Dollars vs. Democracy Scorecard: exposing the hypocrisy of corporate America

by Charlie Cray

July 22, 2021

Corporations must stop funding politicians who sponsor legislation designed to disenfranchise voters and silence protest—and instead support solutions for our democracy.

© Tim Aubry / Greenpeace

I’m sure you’ve heard large corporations trying to capitalize on the movement for racial justice and brand themselves as ‘woke’ over the past year. But their campaign contributions tell a different story.

In the wake of social injustice, like attacks on voting rights in Georgia, and the brutal murder of George Floyd, we witnessed plenty of companies rushing to social media to show their support, but the funds spilling out of their PACs tell a different story. For example, of the 100 companies that endorsed the “We Stand for Democracy” statement opposing “any discriminatory legislation or measures that restrict or prevent any eligible voter from having an equal and fair opportunity to cast a ballot,” 12 contributed to the sponsors of 43 anti-voter bills we analyzed. We decided to take a deeper look at this trend as more anti-voter bills continued to be introduced.  

This week we launched our Dollars vs. Democracy Scorecard to expose which companies really support fair, transparent and accessible elections, and which ones flunked our democracy.

The recent wave of state legislative attacks is designed to make it harder for many to vote, especially voters of color who live in communities that are often hit first and worst by voter suppression and climate-related extreme weather events. But they are not alone: When it comes to a healthy environment and healthy democracy, everyone has a stake. And that’s why it’s important that everyone does their part to defend democracy.  

Which companies don’t want you to vote?

We wrote nearly 200 companies covered in our Dollars vs. Democracy: Corporations and the Attack on Voting Rights and Peaceful Protest and invited them to clarify their stance and support the two key pieces of federal legislation that would preempt many of these attacks on voting rights and strengthen our democracy and system of government in other ways — the For the People Act (H.R. 1/S. 1) and the John Lewis Voting Rights Advancement Act (H.R. 4). 

Most companies did not make the grade when it comes to doing the bare minimum needed to actually “protect democracy” like so many companies pledged to do.  

To determine each company’s ranking, Greenpeace reviewed their campaign finance records, public statements, and responses to our letter. Among other things, we checked to see if companies have endorsed the For the People Act (S. 1), for example by signing the “Corporate America for Democracy” pledge. We also checked to see if they’ve expressed their support for the John Lewis Voting Rights Advancement Act (H.R. 4) by, for example, signing the Business Letter to Congress. Another key measure of their sincerity is whether they have publicly indicated their difference with the U.S. Chamber of Commerce’s opposition to the For The People Act (H.R. 1/ S. 1). If you want to check out our methodology, check out the scorecard here.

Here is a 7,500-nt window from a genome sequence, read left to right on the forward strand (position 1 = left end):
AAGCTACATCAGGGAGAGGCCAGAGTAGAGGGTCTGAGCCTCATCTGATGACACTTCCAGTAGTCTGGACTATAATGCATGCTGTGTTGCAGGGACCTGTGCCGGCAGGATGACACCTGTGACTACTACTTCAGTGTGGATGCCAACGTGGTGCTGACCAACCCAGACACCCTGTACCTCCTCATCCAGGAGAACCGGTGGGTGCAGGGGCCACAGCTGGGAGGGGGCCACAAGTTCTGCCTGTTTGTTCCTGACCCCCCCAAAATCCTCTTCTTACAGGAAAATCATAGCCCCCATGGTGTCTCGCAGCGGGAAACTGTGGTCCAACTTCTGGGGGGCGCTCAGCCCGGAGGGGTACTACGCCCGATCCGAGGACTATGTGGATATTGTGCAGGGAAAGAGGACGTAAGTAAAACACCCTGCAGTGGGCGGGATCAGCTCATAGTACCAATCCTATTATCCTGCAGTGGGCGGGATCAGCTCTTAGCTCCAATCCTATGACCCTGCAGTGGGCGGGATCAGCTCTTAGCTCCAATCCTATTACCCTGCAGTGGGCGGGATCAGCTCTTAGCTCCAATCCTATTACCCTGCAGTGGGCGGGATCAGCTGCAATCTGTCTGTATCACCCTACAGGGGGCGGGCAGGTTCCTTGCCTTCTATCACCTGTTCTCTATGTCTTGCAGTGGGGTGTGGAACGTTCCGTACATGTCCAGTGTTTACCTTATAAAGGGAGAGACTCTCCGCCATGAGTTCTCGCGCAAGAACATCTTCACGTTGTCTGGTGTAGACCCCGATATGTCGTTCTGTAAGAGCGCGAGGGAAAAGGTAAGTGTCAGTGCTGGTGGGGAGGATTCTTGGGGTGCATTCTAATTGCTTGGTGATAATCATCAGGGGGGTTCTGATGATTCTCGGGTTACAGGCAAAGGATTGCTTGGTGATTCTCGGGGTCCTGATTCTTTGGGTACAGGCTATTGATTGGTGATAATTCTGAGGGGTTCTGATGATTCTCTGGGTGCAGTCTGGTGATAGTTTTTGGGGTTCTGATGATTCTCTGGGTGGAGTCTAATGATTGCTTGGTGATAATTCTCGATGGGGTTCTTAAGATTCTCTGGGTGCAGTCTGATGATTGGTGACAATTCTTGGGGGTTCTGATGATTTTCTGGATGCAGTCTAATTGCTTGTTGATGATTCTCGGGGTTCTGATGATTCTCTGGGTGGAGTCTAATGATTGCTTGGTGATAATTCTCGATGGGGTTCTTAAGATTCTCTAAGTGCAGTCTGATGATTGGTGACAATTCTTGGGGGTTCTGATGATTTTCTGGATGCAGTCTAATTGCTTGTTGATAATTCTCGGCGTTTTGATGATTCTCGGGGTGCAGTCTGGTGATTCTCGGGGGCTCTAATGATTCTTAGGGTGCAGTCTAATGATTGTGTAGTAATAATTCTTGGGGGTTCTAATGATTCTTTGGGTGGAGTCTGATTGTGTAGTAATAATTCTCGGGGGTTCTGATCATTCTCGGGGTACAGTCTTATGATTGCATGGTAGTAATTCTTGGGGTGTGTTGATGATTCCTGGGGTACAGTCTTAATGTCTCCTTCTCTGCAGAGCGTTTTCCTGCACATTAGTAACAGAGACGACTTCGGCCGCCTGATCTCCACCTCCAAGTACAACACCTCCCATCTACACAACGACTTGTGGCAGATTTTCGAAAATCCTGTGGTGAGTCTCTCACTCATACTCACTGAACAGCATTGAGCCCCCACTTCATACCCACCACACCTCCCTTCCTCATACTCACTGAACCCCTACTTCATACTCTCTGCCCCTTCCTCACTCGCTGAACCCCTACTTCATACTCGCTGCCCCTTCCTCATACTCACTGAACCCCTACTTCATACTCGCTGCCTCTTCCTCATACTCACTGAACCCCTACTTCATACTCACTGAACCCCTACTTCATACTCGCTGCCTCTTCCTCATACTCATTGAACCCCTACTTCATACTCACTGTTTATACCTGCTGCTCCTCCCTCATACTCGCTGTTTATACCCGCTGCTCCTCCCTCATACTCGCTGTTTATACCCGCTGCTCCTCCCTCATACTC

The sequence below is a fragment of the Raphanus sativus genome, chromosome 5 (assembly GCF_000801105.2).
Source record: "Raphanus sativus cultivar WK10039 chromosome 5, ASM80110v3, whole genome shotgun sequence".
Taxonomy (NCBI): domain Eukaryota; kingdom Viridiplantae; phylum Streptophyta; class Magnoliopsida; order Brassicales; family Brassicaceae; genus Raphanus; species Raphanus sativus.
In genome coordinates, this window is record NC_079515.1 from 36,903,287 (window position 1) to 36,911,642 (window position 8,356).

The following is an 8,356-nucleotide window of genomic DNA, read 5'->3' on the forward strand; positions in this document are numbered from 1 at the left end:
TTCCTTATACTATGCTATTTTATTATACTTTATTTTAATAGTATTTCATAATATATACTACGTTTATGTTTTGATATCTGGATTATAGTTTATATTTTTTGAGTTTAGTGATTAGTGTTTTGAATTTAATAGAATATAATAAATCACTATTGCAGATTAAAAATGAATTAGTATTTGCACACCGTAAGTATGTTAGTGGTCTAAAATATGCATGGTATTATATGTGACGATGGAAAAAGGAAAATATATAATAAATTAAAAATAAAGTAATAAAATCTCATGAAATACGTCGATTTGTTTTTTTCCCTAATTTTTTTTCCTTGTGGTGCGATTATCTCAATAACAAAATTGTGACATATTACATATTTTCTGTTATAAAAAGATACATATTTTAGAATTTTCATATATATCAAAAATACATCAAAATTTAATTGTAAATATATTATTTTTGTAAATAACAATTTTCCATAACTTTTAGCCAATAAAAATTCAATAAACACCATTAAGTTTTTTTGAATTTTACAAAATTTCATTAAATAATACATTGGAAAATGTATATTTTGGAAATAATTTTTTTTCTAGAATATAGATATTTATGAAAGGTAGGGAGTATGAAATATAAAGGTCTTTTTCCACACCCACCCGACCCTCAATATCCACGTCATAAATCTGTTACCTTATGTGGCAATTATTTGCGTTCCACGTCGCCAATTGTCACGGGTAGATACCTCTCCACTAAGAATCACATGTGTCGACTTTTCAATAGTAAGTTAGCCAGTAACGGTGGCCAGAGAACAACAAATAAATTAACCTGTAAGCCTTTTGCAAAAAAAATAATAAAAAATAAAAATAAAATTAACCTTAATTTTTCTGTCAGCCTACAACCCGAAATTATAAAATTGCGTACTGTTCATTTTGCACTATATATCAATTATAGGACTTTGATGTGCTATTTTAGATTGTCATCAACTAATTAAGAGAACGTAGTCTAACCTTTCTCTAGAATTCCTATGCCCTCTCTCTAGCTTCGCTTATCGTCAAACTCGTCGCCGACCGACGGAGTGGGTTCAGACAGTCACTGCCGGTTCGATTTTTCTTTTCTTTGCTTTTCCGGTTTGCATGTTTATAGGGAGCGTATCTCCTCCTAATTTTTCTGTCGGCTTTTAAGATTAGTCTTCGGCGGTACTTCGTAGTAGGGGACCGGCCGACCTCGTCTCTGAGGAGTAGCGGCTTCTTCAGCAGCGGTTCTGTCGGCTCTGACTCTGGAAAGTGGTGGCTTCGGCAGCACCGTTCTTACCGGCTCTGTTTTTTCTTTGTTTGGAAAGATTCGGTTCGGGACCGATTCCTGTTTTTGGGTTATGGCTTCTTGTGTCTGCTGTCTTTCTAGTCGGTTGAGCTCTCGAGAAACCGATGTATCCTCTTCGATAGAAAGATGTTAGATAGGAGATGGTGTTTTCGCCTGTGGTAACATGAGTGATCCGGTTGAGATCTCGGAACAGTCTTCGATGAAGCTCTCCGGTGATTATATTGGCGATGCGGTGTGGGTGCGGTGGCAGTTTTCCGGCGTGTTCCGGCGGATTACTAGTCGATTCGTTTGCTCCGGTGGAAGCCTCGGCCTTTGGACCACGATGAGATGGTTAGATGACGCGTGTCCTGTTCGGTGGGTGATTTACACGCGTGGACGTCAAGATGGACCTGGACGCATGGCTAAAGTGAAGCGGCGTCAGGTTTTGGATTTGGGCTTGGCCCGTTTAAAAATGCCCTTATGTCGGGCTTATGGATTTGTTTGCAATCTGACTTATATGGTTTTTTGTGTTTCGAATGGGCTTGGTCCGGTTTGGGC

Why the Chamber?

The U.S. Chamber has a long history of funding voter suppression efforts — including its ongoing lobbying efforts against the For the People Act. Companies can easily hide behind the pretext of supporting the Chamber for other purposes, but that doesn’t absolve them from leveraging support to kill the most important democracy and civil rights bill to come along in a generation.

We’ve been at it with the Chamber for a while now! We recently joined activists at the Moechella Juneteenth Celebration in Washington, DC at the U.S. Chamber of Commerce headquarters near Black Lives Matter Plaza. Where we exposed them for blocking Black votes and demanded its members break from the Chamber unless it changes its opposition to the For The People Act (S. 1).

If passed, S. 1 would strengthen our democracy by ensuring that we all have the freedom to vote safely. The For the People Act would preempt many of the anti-voter measures passed across the country that disproportionately affect voters of color, including Black, Latinx, and Indigenous communities. The U.S. Chamber is lobbying Congress to block the bill, which is why activists are demanding that the Chamber “Stop Blocking Black Votes.” Watch Greenpeace Democracy Campaign director, Folabi Olagbaju share some words at the rally!

You’ve been teleconned

But that’s not all. We know to win this we have to approach these companies from many sides. Some of the highest campaign contributors to the lawmakers introducing these dangerous bills are the telecommunications companies you are likely giving your hard-earned cash to, month after month: AT&T, Verizon, and Comcast.

Learn how these corporations are hurting our democracy.

Take action

The answer is simple: companies must stop funding politicians who sponsor legislation designed to disenfranchise voters and silence protest, and instead support solutions for our democracy.

Join us in letting these companies know that it’s time to fight for the people, not polluters. Demand these telecom giants stop contributing to legislation that disenfranchises voters and criminalizes protest!

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We only have a handful of years left to reduce the power of fossil fuel companies polluting our communities and democratic systems before rocketing past climate thresholds and finding ourselves at a catastrophic point of no return — and we can’t act unless we first fix our broken democracy.

Charlie Cray

By Charlie Cray

Charlie Cray is a senior research specialist at Greenpeace USA. He specializes in corporations & democracy, GMOs, toxics and fracking.

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